A new skirmish in the weight wars erupted late last month when fitness advocate Maria Kang put up a Facebook post criticizing a body-acceptance campaign that invited overweight women to share photos of themselves in lingerie. The post was reported as hate speech, which got Kang temporarily banned from the site (in error, Facebook later said). Kang — who earlier caused a stir by promoting a photo that showed off her well-toned body and her three young children, with the caption “What’s your excuse?” — can come across as smug and overzealous. But her message is right: The “fat acceptance” movement is hazardous to our health.
The dangers of severe obesity are well-established, and the evidence keeps coming in. Fit and fat? Not likely, says a just-published article in Annals of Internal Medicine. It turns out that a much-ballyhooed 2012 study that concluded many obese people are “metabolically healthy” — that is, with normal blood pressure, cholesterol, and blood sugar — left out many other indicators of ill health and premature mortality. As Dr. Caroline Kramer, the new study’s lead researcher, bluntly puts it, “It’s not OK to be obese.”
Most studies do suggest that being moderately overweight is usually not a serious risk. There is also some (disputed) evidence that low-level obesity — a body mass index of 30 to 35, or a weight of 180 to 210 pounds for a 5-foot-5 person — may not be linked to elevated mortality. Yet “fat pride” is promoted by people like plus-size model Tess Munster, who weighs 260 pounds with a BMI of 42, and 300-pound author and activist Marilyn Wann.
Do some very fat people live long, reasonably healthy, lives? Yes. So do some chain smokers. That doesn’t change the fact that obesity, like smoking, is a major cause of death and disability. And the statistics are grim. Over a third of Americans are now obese; nearly one in six are severely obese, with a BMI over 35. The rise in childhood obesity and related illnesses is particularly tragic.
Is it responsible, in the face of this problem, to normalize and even celebrate excessive weight? While self-loathing is not a good motivation for self-improvement, neither is satisfaction with an unhealthy status quo. Kang had a point when she wrote on her blog that to better yourself “you have to — at some level — be uncomfortable with where you are.” Of course obese people should not be bullied; but neither should they be encouraged in the delusion that they are just fine.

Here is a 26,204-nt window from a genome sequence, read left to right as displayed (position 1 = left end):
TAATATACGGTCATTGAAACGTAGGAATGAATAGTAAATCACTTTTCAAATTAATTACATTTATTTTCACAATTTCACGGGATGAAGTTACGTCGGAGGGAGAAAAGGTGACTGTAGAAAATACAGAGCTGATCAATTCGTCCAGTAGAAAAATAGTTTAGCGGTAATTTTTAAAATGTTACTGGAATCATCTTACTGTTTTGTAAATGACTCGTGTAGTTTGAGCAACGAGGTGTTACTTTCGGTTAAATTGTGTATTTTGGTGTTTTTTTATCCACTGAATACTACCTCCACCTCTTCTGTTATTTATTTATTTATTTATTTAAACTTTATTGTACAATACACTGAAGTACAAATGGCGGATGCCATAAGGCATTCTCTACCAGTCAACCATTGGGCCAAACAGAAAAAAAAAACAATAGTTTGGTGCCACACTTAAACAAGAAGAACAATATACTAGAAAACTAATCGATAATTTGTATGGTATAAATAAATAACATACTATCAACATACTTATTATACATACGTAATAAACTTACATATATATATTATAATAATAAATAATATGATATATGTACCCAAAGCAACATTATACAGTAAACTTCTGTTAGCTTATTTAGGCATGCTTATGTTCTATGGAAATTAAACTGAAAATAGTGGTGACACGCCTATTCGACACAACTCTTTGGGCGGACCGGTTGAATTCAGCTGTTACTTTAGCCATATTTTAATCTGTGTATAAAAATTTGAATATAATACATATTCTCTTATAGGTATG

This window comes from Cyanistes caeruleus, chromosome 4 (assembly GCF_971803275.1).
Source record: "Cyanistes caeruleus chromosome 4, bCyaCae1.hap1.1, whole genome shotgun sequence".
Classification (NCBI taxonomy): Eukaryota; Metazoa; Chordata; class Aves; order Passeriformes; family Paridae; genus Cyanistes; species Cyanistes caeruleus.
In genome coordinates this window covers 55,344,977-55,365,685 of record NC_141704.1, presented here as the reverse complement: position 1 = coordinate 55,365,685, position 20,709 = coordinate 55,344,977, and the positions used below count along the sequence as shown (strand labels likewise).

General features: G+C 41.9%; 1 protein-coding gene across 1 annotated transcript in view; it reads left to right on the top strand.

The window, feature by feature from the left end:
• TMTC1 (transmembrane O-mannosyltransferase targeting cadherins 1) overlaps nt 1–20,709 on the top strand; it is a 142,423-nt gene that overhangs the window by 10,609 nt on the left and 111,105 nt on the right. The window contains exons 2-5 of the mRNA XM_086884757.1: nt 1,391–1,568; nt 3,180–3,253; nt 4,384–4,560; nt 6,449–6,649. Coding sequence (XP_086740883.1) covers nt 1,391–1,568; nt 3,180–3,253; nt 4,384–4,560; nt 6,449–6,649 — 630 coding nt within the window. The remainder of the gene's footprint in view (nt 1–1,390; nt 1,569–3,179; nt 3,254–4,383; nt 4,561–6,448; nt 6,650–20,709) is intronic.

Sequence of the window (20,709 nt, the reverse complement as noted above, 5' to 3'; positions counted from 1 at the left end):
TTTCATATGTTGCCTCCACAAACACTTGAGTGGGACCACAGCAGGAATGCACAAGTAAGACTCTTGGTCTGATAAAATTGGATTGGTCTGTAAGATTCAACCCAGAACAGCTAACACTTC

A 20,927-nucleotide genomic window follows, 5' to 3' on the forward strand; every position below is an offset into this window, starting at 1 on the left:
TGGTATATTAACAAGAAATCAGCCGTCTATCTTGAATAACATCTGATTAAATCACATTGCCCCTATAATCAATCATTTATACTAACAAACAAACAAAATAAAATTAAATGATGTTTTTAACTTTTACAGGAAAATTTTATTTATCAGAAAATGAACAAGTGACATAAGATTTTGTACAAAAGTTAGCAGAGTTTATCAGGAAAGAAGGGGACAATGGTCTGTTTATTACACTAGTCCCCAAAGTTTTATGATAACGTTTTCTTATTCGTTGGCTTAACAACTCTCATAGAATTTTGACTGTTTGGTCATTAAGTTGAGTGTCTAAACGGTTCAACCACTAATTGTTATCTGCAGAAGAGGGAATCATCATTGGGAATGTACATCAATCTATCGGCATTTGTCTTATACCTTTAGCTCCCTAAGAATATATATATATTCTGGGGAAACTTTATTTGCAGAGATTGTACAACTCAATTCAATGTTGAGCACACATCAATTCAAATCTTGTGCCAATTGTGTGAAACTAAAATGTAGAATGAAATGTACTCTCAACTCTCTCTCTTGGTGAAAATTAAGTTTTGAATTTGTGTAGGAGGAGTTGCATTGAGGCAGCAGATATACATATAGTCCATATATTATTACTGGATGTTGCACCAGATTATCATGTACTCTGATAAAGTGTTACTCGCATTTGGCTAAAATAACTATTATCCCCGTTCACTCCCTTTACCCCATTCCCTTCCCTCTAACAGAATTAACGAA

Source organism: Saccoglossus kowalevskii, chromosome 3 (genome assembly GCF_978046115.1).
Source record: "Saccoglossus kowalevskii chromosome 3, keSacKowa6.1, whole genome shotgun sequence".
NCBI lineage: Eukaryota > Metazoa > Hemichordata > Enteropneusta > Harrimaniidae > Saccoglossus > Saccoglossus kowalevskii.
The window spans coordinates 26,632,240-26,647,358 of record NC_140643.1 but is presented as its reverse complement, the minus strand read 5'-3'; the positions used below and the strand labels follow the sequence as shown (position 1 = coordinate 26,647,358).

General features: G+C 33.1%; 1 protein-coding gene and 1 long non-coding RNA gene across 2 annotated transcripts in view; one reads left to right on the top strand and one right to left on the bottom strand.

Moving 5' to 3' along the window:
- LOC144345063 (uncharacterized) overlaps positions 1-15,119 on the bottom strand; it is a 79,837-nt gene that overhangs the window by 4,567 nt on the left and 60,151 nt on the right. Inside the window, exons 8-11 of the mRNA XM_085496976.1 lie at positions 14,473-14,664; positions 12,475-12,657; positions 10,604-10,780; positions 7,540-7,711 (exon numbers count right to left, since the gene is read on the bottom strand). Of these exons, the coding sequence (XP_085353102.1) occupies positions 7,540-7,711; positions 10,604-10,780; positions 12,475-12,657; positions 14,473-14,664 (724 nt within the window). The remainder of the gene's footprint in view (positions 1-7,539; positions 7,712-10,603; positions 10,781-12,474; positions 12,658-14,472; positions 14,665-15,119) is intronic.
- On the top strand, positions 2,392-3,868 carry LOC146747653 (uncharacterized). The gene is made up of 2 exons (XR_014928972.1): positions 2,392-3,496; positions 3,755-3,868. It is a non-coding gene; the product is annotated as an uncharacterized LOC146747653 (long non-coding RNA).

Pro-fat activists often invoke a recent study from the online medical journal PLoS One as evidence that “fat-shaming” leads to more weight gain, presumably by making victims too depressed to work toward fitness. But it’s far from clear that the study proves that. Its findings were based solely on participants’ own reports of weight discrimination. One possibility is that people reporting such experiences were more pro-fat and therefore both more likely to perceive any negative attitudes toward excess weight as anti-fat bias and less likely to want to modify their habits. In other words, the study may show that fat acceptance leads to weight gain.
Speaking for myself, not liking the way I looked definitely helped me muster the self-discipline to get serious about diet and exercise when I was a few pounds away from obesity and well on my way to hypertension. What some would probably consider “fat-shaming” from family members and medical professionals helped as well.
Our culture is prone to unhealthy extremes on many issues, including weight. Unrealistic ideals of bodily perfection certainly exist, and cause many, especially women and girls, to harm themselves through fad diets or obsessive exercise. The message that beauty and health come in different shapes and sizes is a positive one in moderation. But fat acceptance is no improvement on the thinness cult. It’s hardly good that one in four overweight Americans think their weight is normal, or that most underestimate obesity’s health hazards.
The left-wing notion that the anti-obesity stigma equals bigotry (and patriarchal oppression, when directed at women) has parallels on the right. Many conservatives and libertarians see the “fatness police” as treading on individual freedom and expressing elitist scorn for ordinary Americans’ food choices. These knee-jerk reactions amount to enabling obesity.
People struggling with weight deserve support; severe obesity is a medical problem rarely “fixable” through willpower alone. But the same is true of alcoholism. In both cases, the answer is to promote healthy behavior to prevent this self-inflicted condition, and to encourage treatment when needed — not to assist in denial.Cathy Young is a contributing editor for Reason Magazine.